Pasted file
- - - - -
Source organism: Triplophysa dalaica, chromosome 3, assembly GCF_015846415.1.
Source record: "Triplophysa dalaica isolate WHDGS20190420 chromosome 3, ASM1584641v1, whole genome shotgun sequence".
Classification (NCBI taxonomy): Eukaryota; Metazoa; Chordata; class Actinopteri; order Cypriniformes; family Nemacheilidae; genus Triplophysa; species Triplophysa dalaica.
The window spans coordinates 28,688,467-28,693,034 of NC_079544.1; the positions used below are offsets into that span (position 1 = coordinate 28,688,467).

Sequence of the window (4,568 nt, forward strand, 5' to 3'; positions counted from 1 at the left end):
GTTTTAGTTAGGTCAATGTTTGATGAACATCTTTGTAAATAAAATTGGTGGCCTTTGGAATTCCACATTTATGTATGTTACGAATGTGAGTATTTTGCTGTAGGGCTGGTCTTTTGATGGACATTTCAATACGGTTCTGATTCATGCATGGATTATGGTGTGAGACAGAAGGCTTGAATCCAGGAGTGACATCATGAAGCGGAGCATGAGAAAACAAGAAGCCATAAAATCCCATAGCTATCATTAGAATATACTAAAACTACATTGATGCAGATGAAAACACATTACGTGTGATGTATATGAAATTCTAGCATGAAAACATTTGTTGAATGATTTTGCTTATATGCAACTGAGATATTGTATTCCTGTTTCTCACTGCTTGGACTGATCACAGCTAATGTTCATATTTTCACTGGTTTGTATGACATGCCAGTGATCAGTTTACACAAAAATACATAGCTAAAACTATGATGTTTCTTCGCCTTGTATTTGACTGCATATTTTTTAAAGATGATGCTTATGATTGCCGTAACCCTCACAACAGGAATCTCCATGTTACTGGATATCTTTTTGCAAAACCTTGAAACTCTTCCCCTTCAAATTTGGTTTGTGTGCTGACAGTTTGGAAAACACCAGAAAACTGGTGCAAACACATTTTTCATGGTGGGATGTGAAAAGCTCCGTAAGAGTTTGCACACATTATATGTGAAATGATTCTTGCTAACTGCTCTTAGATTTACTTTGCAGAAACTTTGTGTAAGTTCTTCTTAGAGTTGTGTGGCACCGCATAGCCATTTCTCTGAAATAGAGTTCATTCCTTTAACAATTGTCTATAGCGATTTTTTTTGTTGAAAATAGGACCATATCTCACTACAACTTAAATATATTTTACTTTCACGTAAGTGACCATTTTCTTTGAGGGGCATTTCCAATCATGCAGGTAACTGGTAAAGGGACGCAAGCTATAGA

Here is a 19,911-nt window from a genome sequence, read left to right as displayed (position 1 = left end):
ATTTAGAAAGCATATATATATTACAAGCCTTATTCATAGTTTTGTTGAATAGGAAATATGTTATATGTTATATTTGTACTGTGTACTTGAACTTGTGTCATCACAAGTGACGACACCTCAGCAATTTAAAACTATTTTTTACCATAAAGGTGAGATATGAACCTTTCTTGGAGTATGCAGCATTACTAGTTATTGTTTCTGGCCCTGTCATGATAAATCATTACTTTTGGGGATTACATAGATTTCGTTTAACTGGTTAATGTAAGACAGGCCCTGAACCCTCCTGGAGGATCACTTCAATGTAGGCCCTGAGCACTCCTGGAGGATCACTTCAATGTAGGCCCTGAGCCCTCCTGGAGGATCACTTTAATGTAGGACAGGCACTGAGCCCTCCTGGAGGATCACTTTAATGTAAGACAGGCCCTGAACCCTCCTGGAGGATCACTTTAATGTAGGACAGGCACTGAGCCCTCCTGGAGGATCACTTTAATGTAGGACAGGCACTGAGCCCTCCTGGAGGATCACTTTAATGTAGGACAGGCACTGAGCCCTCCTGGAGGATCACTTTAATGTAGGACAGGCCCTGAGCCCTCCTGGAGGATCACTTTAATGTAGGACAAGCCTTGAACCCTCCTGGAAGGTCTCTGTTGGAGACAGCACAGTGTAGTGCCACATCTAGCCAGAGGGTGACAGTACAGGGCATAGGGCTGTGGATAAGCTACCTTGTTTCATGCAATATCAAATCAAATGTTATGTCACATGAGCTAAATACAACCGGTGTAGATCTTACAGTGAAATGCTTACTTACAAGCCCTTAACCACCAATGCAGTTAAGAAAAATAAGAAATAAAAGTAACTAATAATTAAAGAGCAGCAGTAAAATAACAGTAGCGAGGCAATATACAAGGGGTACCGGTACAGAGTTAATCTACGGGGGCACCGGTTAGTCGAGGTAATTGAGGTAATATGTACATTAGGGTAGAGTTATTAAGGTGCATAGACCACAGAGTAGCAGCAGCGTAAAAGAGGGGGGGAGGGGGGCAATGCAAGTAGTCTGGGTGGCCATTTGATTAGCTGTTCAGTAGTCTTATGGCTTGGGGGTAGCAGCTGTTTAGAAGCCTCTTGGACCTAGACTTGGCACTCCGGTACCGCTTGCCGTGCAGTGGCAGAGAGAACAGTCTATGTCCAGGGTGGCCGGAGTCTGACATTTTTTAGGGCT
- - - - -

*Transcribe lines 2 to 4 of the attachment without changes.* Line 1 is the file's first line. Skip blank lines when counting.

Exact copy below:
Source record: "Triplophysa dalaica isolate WHDGS20190420 chromosome 3, ASM1584641v1, whole genome shotgun sequence".
Classification (NCBI taxonomy): Eukaryota; Metazoa; Chordata; class Actinopteri; order Cypriniformes; family Nemacheilidae; genus Triplophysa; species Triplophysa dalaica.
The window spans coordinates 28,688,467-28,693,034 of NC_079544.1; the positions used below are offsets into that span (position 1 = coordinate 28,688,467).